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“It is really hard to come and I’m always really exhausted when I come here but it’s always so much fun. So it’s worth it.”

Damian Warner, the gold medallist in the decathlon in Tokyo, won the men’s 110-metre hurdles in 13.68 despite knocking over several hurdles. He also competed in the long jump, fouling out four out of his five attempts but still won off his single success, jumping 7.69 metres, edging out second-place finisher Tristan James.

Damian Warner’s left foot catches the hurdle during 110 metre hurdle at Harry Jerome Track Classic at Swangard Stadium in Burnaby, BC., June 14, 2022.
Damian Warner’s left foot catches the hurdle during 110 metre hurdle at Harry Jerome Track Classic at Swangard Stadium in Burnaby, BC., June 14, 2022. Photo by Arlen Redekop /PNG

Warner said in his normal training routine he would have been just working back into shape, but decided to take the chance to compete in the Jerome as a bonus challenge.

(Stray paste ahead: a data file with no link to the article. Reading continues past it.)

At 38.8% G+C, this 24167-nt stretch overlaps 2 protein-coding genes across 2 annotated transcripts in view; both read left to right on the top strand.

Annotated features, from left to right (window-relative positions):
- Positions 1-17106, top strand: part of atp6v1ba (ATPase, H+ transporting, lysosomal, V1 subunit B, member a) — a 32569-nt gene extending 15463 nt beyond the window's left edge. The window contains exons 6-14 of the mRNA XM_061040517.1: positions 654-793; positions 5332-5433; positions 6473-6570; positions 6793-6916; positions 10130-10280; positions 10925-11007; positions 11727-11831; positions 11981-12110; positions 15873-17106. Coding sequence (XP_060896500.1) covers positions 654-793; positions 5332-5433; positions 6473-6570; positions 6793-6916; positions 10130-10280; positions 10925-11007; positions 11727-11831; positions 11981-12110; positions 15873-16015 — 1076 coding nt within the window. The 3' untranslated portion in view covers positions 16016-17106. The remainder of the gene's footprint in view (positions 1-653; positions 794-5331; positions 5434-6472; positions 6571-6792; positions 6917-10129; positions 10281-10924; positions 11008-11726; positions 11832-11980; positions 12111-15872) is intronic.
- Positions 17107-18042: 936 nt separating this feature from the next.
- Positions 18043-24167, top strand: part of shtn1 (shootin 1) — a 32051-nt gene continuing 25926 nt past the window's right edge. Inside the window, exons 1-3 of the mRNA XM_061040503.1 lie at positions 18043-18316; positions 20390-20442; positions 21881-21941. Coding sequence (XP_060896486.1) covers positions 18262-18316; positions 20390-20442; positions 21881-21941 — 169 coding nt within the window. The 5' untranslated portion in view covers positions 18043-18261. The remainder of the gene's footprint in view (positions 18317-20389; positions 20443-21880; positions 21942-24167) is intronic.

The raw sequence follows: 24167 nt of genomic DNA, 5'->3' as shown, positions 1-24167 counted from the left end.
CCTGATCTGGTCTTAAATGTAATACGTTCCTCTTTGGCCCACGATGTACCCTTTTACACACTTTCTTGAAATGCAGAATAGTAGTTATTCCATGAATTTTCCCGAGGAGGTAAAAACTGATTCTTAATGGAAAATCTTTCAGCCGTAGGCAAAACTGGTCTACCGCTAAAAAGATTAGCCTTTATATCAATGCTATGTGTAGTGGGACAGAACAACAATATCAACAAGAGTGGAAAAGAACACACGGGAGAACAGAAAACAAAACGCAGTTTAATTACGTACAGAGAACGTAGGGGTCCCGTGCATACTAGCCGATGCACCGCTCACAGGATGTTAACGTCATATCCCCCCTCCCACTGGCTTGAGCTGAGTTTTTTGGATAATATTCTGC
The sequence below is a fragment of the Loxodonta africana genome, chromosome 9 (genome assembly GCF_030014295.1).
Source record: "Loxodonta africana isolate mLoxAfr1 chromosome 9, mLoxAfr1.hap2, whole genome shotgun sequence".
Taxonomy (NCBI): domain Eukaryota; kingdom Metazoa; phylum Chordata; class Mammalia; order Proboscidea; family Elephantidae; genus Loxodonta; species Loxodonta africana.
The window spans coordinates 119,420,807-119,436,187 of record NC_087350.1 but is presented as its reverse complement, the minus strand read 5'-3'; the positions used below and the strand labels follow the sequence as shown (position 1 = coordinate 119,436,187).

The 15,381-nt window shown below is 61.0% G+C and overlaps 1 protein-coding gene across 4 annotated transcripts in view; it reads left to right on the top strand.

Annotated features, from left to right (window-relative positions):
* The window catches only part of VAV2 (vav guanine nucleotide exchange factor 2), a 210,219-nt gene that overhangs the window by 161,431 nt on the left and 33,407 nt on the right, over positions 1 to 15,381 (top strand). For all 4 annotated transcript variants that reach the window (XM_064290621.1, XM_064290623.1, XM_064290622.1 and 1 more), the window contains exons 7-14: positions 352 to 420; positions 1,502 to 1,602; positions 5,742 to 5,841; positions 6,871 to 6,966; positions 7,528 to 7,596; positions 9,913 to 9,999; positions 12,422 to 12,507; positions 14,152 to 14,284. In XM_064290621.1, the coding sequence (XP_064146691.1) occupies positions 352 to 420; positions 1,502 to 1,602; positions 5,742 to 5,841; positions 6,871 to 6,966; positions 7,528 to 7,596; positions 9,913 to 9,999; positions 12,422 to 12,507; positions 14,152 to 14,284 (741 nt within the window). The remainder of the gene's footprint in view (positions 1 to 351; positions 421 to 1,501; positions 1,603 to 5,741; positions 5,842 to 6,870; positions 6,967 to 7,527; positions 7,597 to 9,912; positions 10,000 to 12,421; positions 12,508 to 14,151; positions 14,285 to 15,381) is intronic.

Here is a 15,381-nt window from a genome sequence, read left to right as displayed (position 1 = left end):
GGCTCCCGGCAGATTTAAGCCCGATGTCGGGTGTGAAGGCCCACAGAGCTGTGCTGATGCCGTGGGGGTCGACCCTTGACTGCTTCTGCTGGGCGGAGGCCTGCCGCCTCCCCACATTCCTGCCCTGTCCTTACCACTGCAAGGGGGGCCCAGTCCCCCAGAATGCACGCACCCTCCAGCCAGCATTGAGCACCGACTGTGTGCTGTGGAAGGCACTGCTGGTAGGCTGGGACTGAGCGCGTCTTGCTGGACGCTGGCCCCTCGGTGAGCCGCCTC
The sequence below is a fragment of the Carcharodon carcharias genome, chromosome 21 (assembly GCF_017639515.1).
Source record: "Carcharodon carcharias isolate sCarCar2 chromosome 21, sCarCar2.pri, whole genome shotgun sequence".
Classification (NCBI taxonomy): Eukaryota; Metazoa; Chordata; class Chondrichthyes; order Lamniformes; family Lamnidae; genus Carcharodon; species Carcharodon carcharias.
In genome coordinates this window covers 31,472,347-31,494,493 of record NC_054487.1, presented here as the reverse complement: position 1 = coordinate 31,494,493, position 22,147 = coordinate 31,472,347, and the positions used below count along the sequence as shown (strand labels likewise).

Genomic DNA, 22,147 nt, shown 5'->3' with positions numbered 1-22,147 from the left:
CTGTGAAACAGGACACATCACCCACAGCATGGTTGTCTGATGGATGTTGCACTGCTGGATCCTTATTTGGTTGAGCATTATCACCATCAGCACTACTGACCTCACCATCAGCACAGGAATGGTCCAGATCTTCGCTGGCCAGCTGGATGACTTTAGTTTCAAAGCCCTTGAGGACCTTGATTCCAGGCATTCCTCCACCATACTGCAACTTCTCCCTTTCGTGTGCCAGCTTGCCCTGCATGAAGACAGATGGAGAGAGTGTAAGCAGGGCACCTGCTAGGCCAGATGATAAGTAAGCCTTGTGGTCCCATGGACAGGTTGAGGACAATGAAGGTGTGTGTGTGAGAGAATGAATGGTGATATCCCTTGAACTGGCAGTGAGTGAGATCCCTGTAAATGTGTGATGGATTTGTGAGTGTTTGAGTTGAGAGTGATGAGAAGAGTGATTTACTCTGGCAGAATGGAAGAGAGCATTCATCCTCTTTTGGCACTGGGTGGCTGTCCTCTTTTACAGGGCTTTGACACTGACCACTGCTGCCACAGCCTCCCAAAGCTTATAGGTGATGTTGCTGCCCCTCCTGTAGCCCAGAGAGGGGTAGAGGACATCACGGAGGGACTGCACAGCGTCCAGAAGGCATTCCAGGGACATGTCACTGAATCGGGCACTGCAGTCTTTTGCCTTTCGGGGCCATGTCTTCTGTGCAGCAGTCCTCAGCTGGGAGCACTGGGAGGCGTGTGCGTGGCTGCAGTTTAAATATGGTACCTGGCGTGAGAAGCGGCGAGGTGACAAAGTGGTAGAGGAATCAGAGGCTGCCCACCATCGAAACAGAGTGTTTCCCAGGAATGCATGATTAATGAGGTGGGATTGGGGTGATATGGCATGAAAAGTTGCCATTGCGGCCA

“The decathlon, at the end of the day, is sometimes you’re not going to have the best performances and you just have to muscle it out and compete. And that’s what I did today,” he said.

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He wasn’t fussed about his poor form in the long jump, or that he was sluggish in the hurdles.

“I’d be a fool to think that everything that I’ve done in my history of track and field is kind of just thrown out the window because I had one below performance,” he said.

Burnaby’s Lindsay Butterworth, normally an 800-metre runner, finished third in the 1,500m, running a personal best of 4:08.25.

“Definitely a confidence builder for sure,” she said, with the nationals and worlds on the horizon.

Madeleine Kelly, who is looking to qualify for the women’s 800m in Eugene and has run under two minutes twice this year already, won the women’s 800m in 2:02.22.

pjohnston@postmedia.com

twitter.com/risingaction